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Three trends lead to surge in community investing
NEW YORK (4/26/11)--Community investing is poised for more visibility in 2011 as a result of three trends that could boost related investments from individuals and institutions, said the Social Investment Forum (SIF), Green America and the National Federation of Community Development Credit Unions in an April 13 news conference. Community investment involves capital from investors and lenders that is directed, often through community development financial institutions (CDFI) and other community investing institutions to underserved communities and individuals. Assets in community investing institutions rose more than 60% to $41.7 billion in 2010 from $25 billion in 2007, said the 2010 SIF report, the most recent data available. That reflects healthy growth in all categories of community investing institutions: community development banks, credit unions, loan funds and venture capital funds, said SIF. The three major trends include:
* Consumers breaking up with mega-banks due to high fees and other abusive practices. Community development credit unions (CDCUs) and community development banks have benefited from increased membership, assets and deposits in recent years, helped in part by dissatisfied consumers angered at mainstream banks' raising their fees and cutting back on credit throughout the recent recession, and by media campaigns to encourage consumers to dump abusive mega banks. * Rising institutional interest in community investing. Institutions in several categories are doing more community investing, in part due to SIF's education and outreach efforts with financial advisors, investment managers and religious institutions. Colleges and universities are now among the leaders in moving assets to community investments, providing market pressure for mutual funds and money managers to provide more socially responsible investment options. * Growing consumer awareness of community investing success stories. Most CDFI banks, formed after 1994 as small institutions, have grown at a greater rate than conventional banks of the same size by meeting pent-up demand. As community investing institutions meet local demands, they attract additional assets from individuals and institutions wanting to be part of such positive change and help local institutions to flourish.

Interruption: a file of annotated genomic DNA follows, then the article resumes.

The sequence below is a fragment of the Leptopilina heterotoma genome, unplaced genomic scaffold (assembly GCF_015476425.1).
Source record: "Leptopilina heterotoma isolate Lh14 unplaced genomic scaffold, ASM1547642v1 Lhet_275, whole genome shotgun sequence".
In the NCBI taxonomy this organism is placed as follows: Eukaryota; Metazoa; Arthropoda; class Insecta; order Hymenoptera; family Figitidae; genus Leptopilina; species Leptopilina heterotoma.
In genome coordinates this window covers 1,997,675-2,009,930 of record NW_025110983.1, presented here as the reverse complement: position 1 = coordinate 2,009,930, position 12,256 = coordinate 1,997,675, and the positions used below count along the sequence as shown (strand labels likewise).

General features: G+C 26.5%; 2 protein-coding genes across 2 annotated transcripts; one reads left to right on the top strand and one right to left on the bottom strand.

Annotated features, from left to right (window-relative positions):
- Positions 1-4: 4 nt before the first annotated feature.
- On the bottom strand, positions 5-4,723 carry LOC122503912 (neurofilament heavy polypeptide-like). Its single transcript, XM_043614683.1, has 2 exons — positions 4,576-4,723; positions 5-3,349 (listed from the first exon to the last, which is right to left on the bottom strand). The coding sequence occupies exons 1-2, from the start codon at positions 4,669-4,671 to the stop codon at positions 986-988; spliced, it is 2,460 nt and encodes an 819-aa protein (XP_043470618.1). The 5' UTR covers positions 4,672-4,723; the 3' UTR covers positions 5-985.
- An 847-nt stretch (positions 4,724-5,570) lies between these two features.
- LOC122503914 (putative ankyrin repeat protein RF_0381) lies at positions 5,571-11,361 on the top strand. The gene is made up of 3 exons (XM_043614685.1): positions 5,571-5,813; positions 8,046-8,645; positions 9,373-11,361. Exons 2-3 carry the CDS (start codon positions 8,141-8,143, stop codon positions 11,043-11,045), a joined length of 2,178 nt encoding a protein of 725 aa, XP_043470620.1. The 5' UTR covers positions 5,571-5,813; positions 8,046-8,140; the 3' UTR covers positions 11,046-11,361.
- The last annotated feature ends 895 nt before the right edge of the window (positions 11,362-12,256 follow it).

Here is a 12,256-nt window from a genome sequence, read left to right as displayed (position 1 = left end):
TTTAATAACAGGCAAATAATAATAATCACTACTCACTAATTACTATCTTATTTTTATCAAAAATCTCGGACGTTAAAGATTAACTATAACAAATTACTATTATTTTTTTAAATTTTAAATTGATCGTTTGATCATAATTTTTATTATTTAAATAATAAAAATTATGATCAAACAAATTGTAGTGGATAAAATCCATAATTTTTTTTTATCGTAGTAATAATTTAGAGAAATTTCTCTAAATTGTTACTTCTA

CDCUs and other CDFIs "have played a crucial role throughout the recession by providing credit to borrowers who have been shut out of the conventional capital markets," said Clifford N. Rosenthal, federation president/CEO and a member of SIF's board. "A major challenge that remains is that many of our institutions have been disproportionately affected due to the economic distress of the communities they serve, so the growth in socially responsible investments has been indispensable in allowing many of our member CDCUs to expand their services at a time where other lenders have tightened their underwriting guidelines." For CDCUs nationwide, this increased investment will be crucial, given law-makers' slashing of government spending in their attempts to rein in the deficit. "While the Treasury Department's CDFI Fund has thus far been spared from major budget cuts, we really don't know how it will fare in the future," Rosenthal said. "Most legislators acknowledge the benefit of investing in CDFIs through the CDFI Fund, where each federal dollar is leveraged approximately 27 times by non-federal sources, but given some legislators' bottom line-only approach, which has slashed a host of social programs, no initiative is safe from cuts, which is why we are especially pleased to see a general shift towards greater community investment by the mainstream capital markets," he said. He noted that "we have many member CDCUs that operate as the only regulated financial institution in some of America's poorest communities. If they go, only the predatory check cashers, payday lenders, and pawn shops will remain to fill the void, and for those of us in the CDFI community, this is simply not acceptable."


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